Will the real Proteas please stand up?
South Africa has been south inconsistent of late.
They took the recent T20 series with Australia to a decider, but the two matches they lost were by decisive margins.
Australia beat them by 107 runs in the first T20. South Africa came back to win the second match, only to lose the series in the third match by 97 runs.
Erase Australia; replace it with England and much the same picture emerges.
The home summer for South Africa has found them leading Test, ODI and T20 series with the Poms, only to fail to close.
The ODIs with England might have been lost, save for the second being washed out with South Africa holding a lead, but losing the final to England, leaving an unsatisfying draw.
South Africa won the first ODI of Australia’s current tour and did so convincingly, by a 74-run margin in Paarl.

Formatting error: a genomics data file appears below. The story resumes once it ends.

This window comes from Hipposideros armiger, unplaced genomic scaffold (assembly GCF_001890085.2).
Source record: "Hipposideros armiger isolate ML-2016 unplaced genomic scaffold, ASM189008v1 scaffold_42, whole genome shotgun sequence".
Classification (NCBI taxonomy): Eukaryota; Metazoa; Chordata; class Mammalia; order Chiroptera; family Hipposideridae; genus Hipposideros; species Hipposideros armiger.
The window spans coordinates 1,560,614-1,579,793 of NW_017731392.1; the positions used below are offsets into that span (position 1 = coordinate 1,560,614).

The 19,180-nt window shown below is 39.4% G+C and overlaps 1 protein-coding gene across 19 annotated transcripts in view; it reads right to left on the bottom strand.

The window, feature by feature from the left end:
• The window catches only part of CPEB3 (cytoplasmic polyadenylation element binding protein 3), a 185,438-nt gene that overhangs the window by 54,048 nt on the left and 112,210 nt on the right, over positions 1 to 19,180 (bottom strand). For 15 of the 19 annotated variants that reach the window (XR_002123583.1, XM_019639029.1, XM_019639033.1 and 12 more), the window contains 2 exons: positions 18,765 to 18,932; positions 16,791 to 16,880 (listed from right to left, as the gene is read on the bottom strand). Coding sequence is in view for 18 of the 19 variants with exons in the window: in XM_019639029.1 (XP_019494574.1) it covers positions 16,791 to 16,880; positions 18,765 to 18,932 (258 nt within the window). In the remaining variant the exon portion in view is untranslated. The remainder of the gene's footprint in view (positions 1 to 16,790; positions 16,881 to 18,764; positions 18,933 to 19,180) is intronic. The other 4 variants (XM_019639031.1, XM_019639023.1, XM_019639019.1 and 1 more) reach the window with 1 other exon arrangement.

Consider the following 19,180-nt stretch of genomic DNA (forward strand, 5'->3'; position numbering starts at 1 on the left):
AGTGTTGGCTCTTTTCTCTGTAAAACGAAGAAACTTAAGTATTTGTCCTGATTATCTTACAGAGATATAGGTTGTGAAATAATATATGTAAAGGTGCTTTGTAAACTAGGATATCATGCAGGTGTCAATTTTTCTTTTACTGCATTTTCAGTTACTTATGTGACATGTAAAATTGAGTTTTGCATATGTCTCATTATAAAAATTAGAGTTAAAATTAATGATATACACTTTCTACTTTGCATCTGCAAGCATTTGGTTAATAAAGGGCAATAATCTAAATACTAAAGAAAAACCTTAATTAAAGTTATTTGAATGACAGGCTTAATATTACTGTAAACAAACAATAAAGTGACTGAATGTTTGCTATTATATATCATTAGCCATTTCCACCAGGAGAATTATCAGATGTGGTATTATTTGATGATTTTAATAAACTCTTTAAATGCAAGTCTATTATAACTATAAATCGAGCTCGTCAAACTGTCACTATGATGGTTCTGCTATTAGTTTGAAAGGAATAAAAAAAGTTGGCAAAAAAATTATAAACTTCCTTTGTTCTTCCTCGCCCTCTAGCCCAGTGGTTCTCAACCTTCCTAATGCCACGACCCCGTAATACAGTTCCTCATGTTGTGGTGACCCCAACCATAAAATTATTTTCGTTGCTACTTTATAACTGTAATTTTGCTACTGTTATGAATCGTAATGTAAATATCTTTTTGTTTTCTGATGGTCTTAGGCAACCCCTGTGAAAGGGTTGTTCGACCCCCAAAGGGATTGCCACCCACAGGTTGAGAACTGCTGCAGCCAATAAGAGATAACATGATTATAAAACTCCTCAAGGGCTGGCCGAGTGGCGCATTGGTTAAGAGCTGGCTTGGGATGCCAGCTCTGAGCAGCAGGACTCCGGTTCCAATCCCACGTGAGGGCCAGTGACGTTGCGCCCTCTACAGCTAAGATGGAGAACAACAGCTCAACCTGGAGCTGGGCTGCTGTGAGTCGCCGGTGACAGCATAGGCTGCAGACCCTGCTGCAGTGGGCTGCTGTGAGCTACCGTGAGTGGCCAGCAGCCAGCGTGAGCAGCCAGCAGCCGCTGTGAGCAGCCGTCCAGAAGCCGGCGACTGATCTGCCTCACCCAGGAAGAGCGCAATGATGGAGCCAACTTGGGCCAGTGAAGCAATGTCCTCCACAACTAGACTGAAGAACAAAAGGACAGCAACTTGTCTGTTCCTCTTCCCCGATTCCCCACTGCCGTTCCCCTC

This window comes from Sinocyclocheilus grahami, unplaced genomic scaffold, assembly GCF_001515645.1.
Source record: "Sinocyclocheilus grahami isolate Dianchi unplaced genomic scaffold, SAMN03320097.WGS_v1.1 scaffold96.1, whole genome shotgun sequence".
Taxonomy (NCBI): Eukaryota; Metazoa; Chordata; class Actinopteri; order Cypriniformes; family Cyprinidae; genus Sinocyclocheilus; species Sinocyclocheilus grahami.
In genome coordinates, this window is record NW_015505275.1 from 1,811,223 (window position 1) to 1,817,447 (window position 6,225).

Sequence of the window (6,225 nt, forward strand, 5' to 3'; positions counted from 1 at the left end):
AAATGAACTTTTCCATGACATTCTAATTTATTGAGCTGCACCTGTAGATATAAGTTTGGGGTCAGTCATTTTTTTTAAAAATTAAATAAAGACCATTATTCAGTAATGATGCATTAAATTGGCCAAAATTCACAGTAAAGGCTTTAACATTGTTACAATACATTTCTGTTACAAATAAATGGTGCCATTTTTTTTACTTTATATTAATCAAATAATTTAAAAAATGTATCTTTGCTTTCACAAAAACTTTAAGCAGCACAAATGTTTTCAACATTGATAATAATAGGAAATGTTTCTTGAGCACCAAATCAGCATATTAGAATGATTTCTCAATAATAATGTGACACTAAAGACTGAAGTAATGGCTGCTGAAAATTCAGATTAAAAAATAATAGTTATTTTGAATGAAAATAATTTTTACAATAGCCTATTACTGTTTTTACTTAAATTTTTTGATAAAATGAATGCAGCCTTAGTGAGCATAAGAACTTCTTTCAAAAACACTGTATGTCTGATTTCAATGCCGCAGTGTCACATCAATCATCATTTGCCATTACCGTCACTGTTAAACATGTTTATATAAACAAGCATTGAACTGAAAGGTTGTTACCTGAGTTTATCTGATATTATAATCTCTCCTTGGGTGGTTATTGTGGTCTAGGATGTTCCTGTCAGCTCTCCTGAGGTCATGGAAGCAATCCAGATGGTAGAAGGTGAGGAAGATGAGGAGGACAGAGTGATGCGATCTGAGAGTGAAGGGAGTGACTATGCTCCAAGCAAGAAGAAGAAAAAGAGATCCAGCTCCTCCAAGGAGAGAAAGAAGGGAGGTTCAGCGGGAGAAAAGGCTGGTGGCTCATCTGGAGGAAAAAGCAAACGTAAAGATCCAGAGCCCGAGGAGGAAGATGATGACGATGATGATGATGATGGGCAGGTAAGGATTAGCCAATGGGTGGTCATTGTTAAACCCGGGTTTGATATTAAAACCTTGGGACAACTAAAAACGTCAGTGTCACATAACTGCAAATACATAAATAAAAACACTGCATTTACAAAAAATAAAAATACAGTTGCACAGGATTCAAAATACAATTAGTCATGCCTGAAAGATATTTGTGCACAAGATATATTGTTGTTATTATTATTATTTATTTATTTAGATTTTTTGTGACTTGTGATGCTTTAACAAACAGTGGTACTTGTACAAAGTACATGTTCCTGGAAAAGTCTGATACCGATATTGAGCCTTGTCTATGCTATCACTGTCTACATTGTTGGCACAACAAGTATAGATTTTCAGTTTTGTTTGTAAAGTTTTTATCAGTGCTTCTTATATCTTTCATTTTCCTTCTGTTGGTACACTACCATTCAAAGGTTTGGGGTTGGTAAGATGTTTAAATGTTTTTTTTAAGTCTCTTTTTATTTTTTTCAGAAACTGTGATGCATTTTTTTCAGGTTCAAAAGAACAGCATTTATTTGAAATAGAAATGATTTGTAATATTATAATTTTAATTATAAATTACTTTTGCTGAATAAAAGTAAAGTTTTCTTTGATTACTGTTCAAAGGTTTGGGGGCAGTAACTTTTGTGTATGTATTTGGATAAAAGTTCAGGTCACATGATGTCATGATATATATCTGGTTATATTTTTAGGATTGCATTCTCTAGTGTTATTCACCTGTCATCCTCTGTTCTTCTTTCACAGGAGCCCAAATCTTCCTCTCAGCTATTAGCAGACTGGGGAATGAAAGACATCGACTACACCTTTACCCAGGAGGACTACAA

There have been some signs of life for South Africa and they have played well with Australia, despite the tourists being near full strength, with the exception of the injured Glenn Maxwell.
In the sort of disparity the different cricket formats can pose, Australia was expected to win the T20, as they are ranked by the ICC as the best 20-over squad in the world.
South Africa are rated the better of the two when it comes to 50-over cricket and if recent past form is a true indicator, they have the upper hand, having won four of the last five ODI matches.
The second ODI is in a day and South Africa might be buoyed by a series win with the last match as a dead rubber, rather than do-or-die.
The first ODI found Australia wanting for a partnership to complement that of Steve Smith and Marnus Labuschagne. They stood for 84 in the third wicket at Paarl.
The Baggy Green need Alex Carey to play a vital role in the middle order, but since he was moved from opening, where he has played most of his T20 cricket, he has failed to surpass 50 in his last four ODI innings.
For the next ODI, South Africa are expected to stand pat with the side that won the first match.
Australia, on the other hand, have some jiggering to do.
Australia combined Mitchell Marsh and D’Arcy Short to bowl and each conceded 35 runs to South Africa from five overs.
They might consider Ashton Agar, as he was the leading wicket taker in the T20 series.